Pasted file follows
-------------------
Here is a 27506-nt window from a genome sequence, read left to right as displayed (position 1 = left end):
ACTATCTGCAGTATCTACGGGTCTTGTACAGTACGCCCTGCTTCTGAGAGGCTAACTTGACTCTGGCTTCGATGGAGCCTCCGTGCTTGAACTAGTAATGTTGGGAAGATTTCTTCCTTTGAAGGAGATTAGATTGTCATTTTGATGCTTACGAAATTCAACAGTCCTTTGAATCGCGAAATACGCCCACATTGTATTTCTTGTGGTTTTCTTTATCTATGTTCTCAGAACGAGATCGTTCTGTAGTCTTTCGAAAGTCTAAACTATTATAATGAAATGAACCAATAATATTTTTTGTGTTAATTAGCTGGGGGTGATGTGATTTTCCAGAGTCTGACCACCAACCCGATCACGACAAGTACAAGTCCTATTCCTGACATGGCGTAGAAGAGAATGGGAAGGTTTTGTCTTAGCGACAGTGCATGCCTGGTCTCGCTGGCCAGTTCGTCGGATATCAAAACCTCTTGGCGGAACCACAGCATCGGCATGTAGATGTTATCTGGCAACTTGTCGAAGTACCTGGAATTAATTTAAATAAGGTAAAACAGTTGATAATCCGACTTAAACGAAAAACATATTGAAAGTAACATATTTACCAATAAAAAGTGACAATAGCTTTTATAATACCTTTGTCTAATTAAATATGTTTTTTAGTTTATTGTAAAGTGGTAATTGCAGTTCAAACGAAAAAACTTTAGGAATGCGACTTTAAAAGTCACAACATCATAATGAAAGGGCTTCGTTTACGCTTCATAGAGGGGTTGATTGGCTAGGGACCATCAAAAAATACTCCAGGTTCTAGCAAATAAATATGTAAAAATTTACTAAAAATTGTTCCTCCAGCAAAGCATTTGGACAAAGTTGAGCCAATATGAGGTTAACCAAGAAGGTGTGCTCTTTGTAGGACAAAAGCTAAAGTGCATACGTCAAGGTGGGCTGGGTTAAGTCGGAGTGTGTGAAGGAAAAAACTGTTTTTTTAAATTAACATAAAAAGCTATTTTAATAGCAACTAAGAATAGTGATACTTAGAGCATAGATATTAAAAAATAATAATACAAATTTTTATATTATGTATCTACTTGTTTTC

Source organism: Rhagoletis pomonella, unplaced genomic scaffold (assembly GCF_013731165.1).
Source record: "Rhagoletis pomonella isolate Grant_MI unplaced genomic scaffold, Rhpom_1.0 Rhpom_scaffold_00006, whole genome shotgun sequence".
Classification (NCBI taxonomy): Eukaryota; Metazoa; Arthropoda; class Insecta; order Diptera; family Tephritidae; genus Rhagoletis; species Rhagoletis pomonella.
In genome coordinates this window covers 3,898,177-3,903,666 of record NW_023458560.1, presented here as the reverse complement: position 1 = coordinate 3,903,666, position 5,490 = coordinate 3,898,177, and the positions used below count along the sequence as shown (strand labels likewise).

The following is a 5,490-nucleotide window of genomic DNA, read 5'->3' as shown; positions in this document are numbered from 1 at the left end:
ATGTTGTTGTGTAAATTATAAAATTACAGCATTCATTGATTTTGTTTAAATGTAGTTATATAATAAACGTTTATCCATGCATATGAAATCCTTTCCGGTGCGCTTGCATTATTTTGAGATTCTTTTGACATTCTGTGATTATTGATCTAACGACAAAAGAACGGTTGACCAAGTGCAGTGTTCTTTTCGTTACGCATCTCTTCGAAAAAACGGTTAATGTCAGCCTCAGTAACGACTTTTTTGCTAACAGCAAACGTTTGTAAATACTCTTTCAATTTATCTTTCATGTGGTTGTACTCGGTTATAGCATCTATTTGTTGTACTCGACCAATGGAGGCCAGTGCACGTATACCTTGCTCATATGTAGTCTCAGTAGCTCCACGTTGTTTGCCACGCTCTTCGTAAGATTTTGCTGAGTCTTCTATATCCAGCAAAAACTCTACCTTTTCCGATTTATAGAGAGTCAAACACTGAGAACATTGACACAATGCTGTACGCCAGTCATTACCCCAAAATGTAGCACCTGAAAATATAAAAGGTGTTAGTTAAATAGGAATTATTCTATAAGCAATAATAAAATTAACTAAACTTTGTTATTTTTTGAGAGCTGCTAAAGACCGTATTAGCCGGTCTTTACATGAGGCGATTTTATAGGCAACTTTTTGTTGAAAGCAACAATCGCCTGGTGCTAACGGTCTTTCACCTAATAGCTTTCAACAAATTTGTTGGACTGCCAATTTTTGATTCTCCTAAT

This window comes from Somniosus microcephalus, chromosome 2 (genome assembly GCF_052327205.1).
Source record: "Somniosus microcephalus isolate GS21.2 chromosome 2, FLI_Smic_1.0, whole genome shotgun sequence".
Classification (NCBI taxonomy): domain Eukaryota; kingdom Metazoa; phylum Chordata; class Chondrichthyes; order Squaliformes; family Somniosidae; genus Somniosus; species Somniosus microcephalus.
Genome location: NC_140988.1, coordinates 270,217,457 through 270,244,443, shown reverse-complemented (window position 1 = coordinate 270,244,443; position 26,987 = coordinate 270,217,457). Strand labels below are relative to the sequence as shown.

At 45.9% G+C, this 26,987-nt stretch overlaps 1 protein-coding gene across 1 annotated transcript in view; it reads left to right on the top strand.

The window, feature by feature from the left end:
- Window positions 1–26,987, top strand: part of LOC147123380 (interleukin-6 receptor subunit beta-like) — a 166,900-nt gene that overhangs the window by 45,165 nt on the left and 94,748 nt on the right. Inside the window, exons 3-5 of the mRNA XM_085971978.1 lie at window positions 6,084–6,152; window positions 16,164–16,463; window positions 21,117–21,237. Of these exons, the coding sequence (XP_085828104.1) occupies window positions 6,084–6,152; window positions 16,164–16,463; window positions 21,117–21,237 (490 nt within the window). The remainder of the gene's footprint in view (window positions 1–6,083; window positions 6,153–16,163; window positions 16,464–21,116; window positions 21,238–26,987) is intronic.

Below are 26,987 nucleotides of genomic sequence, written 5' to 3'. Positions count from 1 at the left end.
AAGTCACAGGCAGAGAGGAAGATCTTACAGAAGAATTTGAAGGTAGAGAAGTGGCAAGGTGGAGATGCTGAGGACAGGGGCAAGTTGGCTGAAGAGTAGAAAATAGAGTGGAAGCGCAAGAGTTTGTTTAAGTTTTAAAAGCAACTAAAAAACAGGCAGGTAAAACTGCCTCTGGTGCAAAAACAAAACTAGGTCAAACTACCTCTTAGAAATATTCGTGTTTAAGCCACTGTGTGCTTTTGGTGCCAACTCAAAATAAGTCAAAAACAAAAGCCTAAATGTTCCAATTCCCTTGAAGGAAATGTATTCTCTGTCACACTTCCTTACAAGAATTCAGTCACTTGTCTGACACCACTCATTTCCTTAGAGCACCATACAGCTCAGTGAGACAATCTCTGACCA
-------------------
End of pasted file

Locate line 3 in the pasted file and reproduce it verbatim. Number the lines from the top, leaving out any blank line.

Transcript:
Source organism: Rhagoletis pomonella, unplaced genomic scaffold (assembly GCF_013731165.1).